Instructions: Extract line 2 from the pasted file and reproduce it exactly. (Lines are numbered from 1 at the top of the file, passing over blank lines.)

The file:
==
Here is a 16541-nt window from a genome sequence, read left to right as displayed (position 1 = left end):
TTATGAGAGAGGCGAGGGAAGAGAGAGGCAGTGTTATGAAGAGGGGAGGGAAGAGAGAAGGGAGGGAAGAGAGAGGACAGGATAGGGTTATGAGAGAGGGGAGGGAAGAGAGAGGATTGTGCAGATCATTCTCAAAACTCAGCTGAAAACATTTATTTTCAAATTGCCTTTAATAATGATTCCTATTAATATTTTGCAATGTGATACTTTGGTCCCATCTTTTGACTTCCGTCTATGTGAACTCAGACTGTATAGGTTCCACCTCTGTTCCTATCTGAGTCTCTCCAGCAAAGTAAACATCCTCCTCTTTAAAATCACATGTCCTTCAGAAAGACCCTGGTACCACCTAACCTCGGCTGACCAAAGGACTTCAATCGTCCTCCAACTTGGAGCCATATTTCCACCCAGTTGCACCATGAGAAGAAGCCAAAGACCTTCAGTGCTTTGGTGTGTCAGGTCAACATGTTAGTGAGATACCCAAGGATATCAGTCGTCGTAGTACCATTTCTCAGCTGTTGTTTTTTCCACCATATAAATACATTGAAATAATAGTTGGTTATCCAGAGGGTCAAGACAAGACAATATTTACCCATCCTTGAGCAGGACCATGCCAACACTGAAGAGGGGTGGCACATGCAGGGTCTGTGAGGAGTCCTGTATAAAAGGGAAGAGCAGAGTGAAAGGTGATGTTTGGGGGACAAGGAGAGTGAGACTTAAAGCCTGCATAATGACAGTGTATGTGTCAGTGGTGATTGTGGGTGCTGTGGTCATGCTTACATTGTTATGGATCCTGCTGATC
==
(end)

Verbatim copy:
TTATGAGAGAGGCGAGGGAAGAGAGAGGCAGTGTTATGAAGAGGGGAGGGAAGAGAGAAGGGAGGGAAGAGAGAGGACAGGATAGGGTTATGAGAGAGGGGAGGGAAGAGAGAGGATTGTGCAGATCATTCTCAAAACTCAGCTGAAAACATTTATTTTCAAATTGCCTTTAATAATGATTCCTATTAATATTTTGCAATGTGATACTTTGGTCCCATCTTTTGACTTCCGTCTATGTGAACTCAGACTGTATAGGTTCCACCTCTGTTCCTATCTGAGTCTCTCCAGCAAAGTAAACATCCTCCTCTTTAAAATCACATGTCCTTCAGAAAGACCCTGGTACCACCTAACCTCGGCTGACCAAAGGACTTCAATCGTCCTCCAACTTGGAGCCATATTTCCACCCAGTTGCACCATGAGAAGAAGCCAAAGACCTTCAGTGCTTTGGTGTGTCAGGTCAACATGTTAGTGAGATACCCAAGGATATCAGTCGTCGTAGTACCATTTCTCAGCTGTTGTTTTTTCCACCATATAAATACATTGAAATAATAGTTGGTTATCCAGAGGGTCAAGACAAGACAATATTTACCCATCCTTGAGCAGGACCATGCCAACACTGAAGAGGGGTGGCACATGCAGGGTCTGTGAGGAGTCCTGTATAAAAGGGAAGAGCAGAGTGAAAGGTGATGTTTGGGGGACAAGGAGAGTGAGACTTAAAGCCTGCATAATGACAGTGTATGTGTCAGTGGTGATTGTGGGTGCTGTGGTCATGCTTACATTGTTATGGATCCTGCTGATC